The journalist John Duncan in one of his many fine articles on Welsh Golf Clubs, articles that were first published in The South Wales Daily News during the early part of the twentieth century, mentioned the difficulty of assigning to any one individual the credit for the formation of any particular club. He went on to say “To this rule, however, as with other rules, there is one exception, and in dealing with the history of the Southerndown Golf Club I have not the slightest hesitation in giving the name of Mr J AAlexander as the founder. I would indeed term him the Father of the Club, did not such a designation ill befit an individual of such perennial youth."
John Alexander had long cast the eye of an expert golfer over Ogmore Down, with its short crisp turf, its bracken, gorse and sandy hollows. His original idea had been to form a course at Southerndown Village and, indeed, a few holes were actually laid out on Cymla Common. Mr Alexander had the zealous support of Mr H O Irvine (agent and sub-agent of the Dunraven Estate), Mr J I D Nicholl, Mr W R Randall, Mr W A Williams and Mr Hubert Alexander on this project. The various tenants of the land under consideration also promised their cooperation. However, St Brides Major Parish Council were obdurate in their opposition and eventually the scheme was thrown out.
A short while later John Alexander turned his attentions to the site of the present Southerndown course. John Duncan once commented that early in 1904 he was dragged over the Down by Mr Alexander with that redoubtable individual making various suggestions for the site of a golf course. During the walk he was perpetually pestered, it seemed, with the same question “What is there to prevent this being one of the finest courses in the British Isles?"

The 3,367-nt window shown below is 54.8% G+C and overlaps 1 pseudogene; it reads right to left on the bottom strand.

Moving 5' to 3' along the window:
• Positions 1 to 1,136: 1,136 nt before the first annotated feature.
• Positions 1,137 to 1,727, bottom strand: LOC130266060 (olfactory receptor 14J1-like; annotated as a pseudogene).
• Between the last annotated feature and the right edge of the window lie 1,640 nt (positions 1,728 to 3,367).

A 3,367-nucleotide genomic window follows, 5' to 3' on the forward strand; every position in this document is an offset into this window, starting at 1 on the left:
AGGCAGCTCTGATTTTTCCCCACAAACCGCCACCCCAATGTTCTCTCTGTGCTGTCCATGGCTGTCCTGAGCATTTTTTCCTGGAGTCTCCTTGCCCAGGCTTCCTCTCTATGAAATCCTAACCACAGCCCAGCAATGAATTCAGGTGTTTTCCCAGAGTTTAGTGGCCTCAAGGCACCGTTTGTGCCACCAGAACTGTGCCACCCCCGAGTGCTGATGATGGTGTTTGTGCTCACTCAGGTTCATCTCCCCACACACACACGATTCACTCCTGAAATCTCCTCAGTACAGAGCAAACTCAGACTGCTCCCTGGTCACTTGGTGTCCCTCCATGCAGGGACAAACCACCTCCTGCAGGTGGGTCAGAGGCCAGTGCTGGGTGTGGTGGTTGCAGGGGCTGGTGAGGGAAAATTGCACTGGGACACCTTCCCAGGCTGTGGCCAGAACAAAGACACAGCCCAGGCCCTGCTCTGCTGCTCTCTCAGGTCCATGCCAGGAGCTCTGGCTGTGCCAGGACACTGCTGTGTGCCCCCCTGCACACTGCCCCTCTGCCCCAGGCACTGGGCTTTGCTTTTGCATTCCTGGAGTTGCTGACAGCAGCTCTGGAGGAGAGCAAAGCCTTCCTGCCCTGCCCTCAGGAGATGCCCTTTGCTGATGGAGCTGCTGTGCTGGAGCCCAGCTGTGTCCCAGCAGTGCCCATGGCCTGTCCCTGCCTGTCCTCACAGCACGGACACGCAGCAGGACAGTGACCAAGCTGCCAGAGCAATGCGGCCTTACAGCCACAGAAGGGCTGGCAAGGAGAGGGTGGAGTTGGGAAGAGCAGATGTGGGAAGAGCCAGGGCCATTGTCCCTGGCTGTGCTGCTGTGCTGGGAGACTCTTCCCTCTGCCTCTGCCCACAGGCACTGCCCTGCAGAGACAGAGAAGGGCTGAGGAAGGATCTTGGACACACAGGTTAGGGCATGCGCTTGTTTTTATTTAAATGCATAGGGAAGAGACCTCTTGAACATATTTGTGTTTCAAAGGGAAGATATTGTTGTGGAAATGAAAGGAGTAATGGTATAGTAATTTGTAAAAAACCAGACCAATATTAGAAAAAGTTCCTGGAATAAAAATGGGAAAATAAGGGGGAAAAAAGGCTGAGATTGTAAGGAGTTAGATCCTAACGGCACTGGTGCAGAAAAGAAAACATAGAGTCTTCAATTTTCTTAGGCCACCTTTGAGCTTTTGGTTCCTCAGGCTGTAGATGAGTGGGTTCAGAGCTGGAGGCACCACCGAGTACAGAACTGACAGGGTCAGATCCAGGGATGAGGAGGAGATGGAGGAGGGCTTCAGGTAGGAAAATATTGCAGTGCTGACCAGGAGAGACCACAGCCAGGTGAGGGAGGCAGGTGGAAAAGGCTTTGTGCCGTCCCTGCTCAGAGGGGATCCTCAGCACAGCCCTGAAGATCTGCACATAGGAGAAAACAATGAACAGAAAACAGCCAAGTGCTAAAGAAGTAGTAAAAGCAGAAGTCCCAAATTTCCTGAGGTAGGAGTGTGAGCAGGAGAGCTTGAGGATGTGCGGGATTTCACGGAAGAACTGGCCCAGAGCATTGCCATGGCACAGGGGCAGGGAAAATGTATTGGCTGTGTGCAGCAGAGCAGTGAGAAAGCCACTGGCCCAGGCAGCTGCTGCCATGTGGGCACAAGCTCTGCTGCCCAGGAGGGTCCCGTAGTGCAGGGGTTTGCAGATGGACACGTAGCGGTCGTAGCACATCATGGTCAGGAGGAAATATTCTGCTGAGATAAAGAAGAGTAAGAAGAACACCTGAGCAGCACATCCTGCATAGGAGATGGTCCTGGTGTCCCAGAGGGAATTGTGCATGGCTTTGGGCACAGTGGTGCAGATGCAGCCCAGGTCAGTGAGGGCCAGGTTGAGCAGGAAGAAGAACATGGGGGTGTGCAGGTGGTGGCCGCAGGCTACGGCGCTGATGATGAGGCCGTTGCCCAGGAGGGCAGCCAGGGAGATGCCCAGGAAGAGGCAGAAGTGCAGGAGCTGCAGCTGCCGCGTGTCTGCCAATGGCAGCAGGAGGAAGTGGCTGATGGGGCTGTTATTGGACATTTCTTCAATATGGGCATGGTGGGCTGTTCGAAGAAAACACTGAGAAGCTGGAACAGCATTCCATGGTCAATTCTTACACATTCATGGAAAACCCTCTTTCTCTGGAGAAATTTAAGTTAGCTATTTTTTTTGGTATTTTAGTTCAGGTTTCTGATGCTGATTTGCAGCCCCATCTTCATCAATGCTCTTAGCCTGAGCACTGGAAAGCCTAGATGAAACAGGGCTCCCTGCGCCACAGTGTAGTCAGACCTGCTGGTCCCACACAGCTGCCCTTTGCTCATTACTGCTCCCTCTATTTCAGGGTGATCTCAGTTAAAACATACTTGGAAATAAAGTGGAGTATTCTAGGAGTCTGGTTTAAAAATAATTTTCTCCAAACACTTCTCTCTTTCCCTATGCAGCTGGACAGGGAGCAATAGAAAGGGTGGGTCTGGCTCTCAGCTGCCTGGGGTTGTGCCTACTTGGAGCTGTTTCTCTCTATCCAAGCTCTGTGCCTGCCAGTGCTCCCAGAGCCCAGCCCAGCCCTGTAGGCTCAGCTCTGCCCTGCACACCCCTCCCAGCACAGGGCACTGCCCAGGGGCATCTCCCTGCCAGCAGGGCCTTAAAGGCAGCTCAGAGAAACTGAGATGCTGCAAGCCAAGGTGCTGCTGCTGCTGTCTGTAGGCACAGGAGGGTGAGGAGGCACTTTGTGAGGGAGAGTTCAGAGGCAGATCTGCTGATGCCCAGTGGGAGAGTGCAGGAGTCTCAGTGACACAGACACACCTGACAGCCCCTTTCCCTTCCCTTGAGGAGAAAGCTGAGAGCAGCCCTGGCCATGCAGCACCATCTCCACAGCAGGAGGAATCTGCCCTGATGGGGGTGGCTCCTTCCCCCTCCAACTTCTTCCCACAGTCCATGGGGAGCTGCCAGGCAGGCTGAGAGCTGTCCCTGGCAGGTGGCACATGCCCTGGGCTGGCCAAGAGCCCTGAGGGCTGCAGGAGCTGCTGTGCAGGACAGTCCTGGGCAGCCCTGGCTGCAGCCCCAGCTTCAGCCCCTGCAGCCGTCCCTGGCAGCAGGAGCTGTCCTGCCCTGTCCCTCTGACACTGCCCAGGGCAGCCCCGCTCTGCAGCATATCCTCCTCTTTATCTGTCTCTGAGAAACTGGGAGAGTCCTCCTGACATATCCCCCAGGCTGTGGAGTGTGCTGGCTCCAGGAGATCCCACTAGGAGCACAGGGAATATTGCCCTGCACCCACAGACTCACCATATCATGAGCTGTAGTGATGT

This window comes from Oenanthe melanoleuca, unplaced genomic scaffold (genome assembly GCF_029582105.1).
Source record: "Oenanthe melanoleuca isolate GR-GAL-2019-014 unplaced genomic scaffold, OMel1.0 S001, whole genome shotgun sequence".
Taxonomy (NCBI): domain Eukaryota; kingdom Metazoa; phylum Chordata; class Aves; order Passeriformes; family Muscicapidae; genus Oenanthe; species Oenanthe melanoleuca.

Chief among those associated with John
Alexander and the foundation of the Club in those early days was Sir John Moxon of Newport. He took part in the early Cymla negotiations and his profound legal knowledge was of great assistance in overcoming difficulties in obtaining the Licence from the Duchy of Lancaster. Mr Isaiah Verity, a highly regarded local figure, helped to placate the Commoners who had grazing rights over the Down.
The licence from the Duchy of Lancaster was for a term of 31 years (from 1904) at a rental of £50 per annum. The lessor was the Duke of Lancaster, later King George V, and the original area to which the Club had rights totalled 420 acres.
In the event only about half of this acreage was ever used. Mr D T Alexander, who was well known in South Wales (and father of Mr John AAlexander), was in the business from the beginning and it was to him that the original Licence from the Duchy of Lancaster was granted. This Licence gave the Club authority to lay out a golf course, to make greens and bunkers and to play over the course.